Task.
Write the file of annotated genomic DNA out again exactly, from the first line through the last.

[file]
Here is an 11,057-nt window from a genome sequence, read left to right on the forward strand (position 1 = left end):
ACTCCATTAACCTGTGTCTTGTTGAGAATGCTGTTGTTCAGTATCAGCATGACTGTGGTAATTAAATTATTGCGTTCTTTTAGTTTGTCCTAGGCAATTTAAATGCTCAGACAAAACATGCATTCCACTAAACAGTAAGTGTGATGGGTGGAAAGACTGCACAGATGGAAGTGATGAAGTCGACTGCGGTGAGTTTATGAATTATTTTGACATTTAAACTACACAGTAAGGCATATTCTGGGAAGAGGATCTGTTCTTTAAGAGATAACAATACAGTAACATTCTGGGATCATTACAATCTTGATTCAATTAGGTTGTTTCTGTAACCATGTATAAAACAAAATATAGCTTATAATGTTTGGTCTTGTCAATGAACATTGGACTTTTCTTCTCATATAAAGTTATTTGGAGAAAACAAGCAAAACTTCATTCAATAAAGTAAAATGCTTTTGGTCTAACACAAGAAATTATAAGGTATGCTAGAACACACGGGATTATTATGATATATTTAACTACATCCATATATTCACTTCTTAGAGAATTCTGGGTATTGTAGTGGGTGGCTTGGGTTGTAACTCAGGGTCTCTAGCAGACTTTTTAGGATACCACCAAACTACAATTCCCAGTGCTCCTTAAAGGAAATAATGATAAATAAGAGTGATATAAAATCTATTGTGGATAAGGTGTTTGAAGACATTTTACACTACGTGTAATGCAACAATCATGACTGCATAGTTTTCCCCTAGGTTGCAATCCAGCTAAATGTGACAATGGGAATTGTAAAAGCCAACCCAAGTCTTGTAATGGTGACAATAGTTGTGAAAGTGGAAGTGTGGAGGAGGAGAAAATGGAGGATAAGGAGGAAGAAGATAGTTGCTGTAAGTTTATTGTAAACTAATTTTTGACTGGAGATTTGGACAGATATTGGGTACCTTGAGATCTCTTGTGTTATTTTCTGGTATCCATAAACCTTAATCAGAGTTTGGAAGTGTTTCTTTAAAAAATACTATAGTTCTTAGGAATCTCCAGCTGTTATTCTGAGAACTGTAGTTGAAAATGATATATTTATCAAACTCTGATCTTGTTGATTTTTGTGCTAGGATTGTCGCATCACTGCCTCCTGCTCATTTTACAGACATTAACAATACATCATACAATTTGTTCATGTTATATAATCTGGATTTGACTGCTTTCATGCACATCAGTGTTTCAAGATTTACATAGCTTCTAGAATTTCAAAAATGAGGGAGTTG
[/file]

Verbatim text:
Here is an 11,057-nt window from a genome sequence, read left to right on the forward strand (position 1 = left end):
ACTCCATTAACCTGTGTCTTGTTGAGAATGCTGTTGTTCAGTATCAGCATGACTGTGGTAATTAAATTATTGCGTTCTTTTAGTTTGTCCTAGGCAATTTAAATGCTCAGACAAAACATGCATTCCACTAAACAGTAAGTGTGATGGGTGGAAAGACTGCACAGATGGAAGTGATGAAGTCGACTGCGGTGAGTTTATGAATTATTTTGACATTTAAACTACACAGTAAGGCATATTCTGGGAAGAGGATCTGTTCTTTAAGAGATAACAATACAGTAACATTCTGGGATCATTACAATCTTGATTCAATTAGGTTGTTTCTGTAACCATGTATAAAACAAAATATAGCTTATAATGTTTGGTCTTGTCAATGAACATTGGACTTTTCTTCTCATATAAAGTTATTTGGAGAAAACAAGCAAAACTTCATTCAATAAAGTAAAATGCTTTTGGTCTAACACAAGAAATTATAAGGTATGCTAGAACACACGGGATTATTATGATATATTTAACTACATCCATATATTCACTTCTTAGAGAATTCTGGGTATTGTAGTGGGTGGCTTGGGTTGTAACTCAGGGTCTCTAGCAGACTTTTTAGGATACCACCAAACTACAATTCCCAGTGCTCCTTAAAGGAAATAATGATAAATAAGAGTGATATAAAATCTATTGTGGATAAGGTGTTTGAAGACATTTTACACTACGTGTAATGCAACAATCATGACTGCATAGTTTTCCCCTAGGTTGCAATCCAGCTAAATGTGACAATGGGAATTGTAAAAGCCAACCCAAGTCTTGTAATGGTGACAATAGTTGTGAAAGTGGAAGTGTGGAGGAGGAGAAAATGGAGGATAAGGAGGAAGAAGATAGTTGCTGTAAGTTTATTGTAAACTAATTTTTGACTGGAGATTTGGACAGATATTGGGTACCTTGAGATCTCTTGTGTTATTTTCTGGTATCCATAAACCTTAATCAGAGTTTGGAAGTGTTTCTTTAAAAAATACTATAGTTCTTAGGAATCTCCAGCTGTTATTCTGAGAACTGTAGTTGAAAATGATATATTTATCAAACTCTGATCTTGTTGATTTTTGTGCTAGGATTGTCGCATCACTGCCTCCTGCTCATTTTACAGACATTAACAATACATCATACAATTTGTTCATGTTATATAATCTGGATTTGACTGCTTTCATGCACATCAGTGTTTCAAGATTTACATAGCTTCTAGAATTTCAAAAATGAGGGAGTTG